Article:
Updated on: March 21, 2016

Working with your Practice Management System Vendor Ensures a Successful Transition to ICD-10

Original story posted on: June 30, 2014

Whether you were annoyed or relieved by the announcement of another delayed implementation of ICD-10, the benefit of having additional time to ensure a smooth transition can work to your favor. The expertise that is held by your practice management system (PMS) vendor is a key component that can contribute to a smooth transition.

Many PMS vendors have integrated ICD-10 within their systems, so these vendors are ready and have the ability to test now. You likely have been getting updates from your vendor, but if not, make sure to communicate with your vendor right away. It is important to know where the vendor stands in terms of readiness, what support is available, and whether they are offering other resources such as training, project timelines, etc. The most important aspect of preparedness is end-to-end testing, which is the process of testing applicable products, operating rules, or transactions through the entire business exchange cycle.

Being on the same page about end-to-end testing is critical. The role a PMS vendor plays in getting files “tested” varies from vendor to vendor, depending on the whether they are serving as a middleman with the claims clearinghouse or submitting directly to the payer.

Meaningful use created a dual priority with ICD-10. It changes the timeline, so anyone who participates should have ICD-10 functionality well in advance. Have you made the necessary upgrades to your system to ensure that you will be ready for ICD-10? The legislation is written so it will not allow for dual coding. While very few PMS vendors hard-coded the Oct. 1, 2014 date, you will want to make sure your system will not automatically switch over to ICD-10 on that date. Most systems had a flexible date, but it is handled differently from vendor to vendor. Check with your vendor to understand how this will work in your system.

”Practice management vendors want to work with their clients to ensure a successful transition,” said Tim McMullen, executive director for the Healthcare Administrative Technology Association (HATA). “Our members generally have a full protocol in place for assisting their clients with the ICD-10 transition, and some utilize their users groups for addressing ICD-10-related issues.”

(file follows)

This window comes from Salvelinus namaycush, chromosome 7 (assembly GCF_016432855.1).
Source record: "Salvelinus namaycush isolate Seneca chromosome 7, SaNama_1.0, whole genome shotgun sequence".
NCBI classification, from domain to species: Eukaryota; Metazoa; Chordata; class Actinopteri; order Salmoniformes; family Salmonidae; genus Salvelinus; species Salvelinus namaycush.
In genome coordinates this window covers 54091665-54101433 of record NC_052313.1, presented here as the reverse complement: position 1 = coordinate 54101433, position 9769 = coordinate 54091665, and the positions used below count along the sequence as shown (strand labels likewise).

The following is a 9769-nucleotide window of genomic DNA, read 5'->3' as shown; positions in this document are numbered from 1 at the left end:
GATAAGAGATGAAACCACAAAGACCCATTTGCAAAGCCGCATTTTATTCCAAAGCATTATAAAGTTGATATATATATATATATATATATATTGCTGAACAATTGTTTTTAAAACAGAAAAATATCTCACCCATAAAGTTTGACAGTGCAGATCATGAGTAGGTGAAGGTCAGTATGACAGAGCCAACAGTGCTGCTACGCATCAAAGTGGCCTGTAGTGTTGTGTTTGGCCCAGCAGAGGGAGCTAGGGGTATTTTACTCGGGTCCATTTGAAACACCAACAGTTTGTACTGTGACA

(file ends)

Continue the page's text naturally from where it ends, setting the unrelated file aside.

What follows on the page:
What are some other things that you can do to ensure a clean transition? Train the clinical staff to quit using non-specific codes today! This bad habit may be hard to break, but staffers won’t be able to get away with this style of coding under ICD-10. Create excellent coding habits now rather than waiting until the last minute. And speaking of training – put together a training calendar. You will need some generalized overview training for both physicians and staff, but then you will need to drill down into the specifics of your specialty types. There are some basic things that can be taught early on, as mechanically, ICD-10 is very similar to ICD-9. But the devil is in the details. Clinical documentation of diagnostic codes is essential.

About the Author

Tim McMullen is executive director of the Healthcare Administrative Technology Association.

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Disclaimer: Every reasonable effort was made to ensure the accuracy of this information at the time it was published. However, due to the nature of industry changes over time we cannot guarantee its validity after the year it was published.
Tim McMullen, JD, CAE

Tim McMullen is the executive director of the Healthcare Administrative Technology Association (HATA). The association represents healthcare administrative technology and other affiliated stakeholders to protect the interest of and to promote the core values of this key market segment. 

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